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The turbulent 60’s

7 Nov

How much can a six year old understand her father’s deployment? In 1968, Suzanne Collins’ father was sent to Viet Nam. Her new picture book,  Year of the Jungle, gives us some insight.


Young Suzy’s understanding expands throughout the year. Beginning with a view of the jungle based on her experience  of a Saturday morning cartoon (I’m pretty sure she watched George of the Jungle) we see her excitement over the postcards her dad sends and her understanding of the temporary shifts in her family dynamic with her father away. Then, fewer postcards arrive and there is a long silence.We are with Suzy  the evening she first sees the war on the evening news on a TV set someone forgot to shut off. We watch the understanding dawn  and feel the pain  and worry that comes with realization of where her dad is and what he is most likely doing.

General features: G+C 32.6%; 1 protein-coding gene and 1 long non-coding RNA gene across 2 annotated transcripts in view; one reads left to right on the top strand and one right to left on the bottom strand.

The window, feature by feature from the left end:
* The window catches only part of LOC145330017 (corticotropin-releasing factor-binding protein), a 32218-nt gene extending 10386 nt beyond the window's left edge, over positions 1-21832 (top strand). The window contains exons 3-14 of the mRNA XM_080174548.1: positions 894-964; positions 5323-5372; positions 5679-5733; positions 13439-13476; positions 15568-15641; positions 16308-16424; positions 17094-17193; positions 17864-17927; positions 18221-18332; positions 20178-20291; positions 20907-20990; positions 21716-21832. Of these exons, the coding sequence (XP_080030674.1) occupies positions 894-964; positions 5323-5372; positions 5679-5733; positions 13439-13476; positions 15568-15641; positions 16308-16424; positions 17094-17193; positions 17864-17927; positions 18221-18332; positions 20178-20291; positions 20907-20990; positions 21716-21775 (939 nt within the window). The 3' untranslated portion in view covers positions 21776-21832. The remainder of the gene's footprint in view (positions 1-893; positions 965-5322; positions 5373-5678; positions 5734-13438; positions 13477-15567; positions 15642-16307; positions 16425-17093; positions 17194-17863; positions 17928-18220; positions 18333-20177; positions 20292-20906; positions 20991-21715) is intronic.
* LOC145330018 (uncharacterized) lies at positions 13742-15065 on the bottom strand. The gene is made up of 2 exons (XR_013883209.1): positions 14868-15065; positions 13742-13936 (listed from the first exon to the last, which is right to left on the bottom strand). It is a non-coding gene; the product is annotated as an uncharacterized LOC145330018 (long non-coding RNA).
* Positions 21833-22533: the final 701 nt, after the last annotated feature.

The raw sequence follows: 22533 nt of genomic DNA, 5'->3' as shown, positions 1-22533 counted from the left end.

This sis a serious book and the cartoon-like illustrations by James Proimos are perfect and a little reminiscent of  George of the Jungle.  Here’s one from the book:


Here’s one from the 60’s cartoon:


On a more dystopian note, Todd Strasser’s Fallout imagines a world in which the Cuban Missile Crisis ended with nuclear war.


In alternating chapters, we see the neighbors scoff, as the narrator’s dad builds a bomb shelter to hold his family and what life is like when they are actually living in it. At first, this style irritated me, but then, I realized that it really helps understand the characters and how they behave in the shelter. In the middle of the night in late October, when the unthinkable happens, those same neighbors force their way into the shelter before Scott’s dad can shut the door. With not enough room, not enough food, and not enough air, life inside the shelter is filthy, physically draining, and emotionally fraught. I was slow to warm to the book, but was glad I didn’t give up on it.

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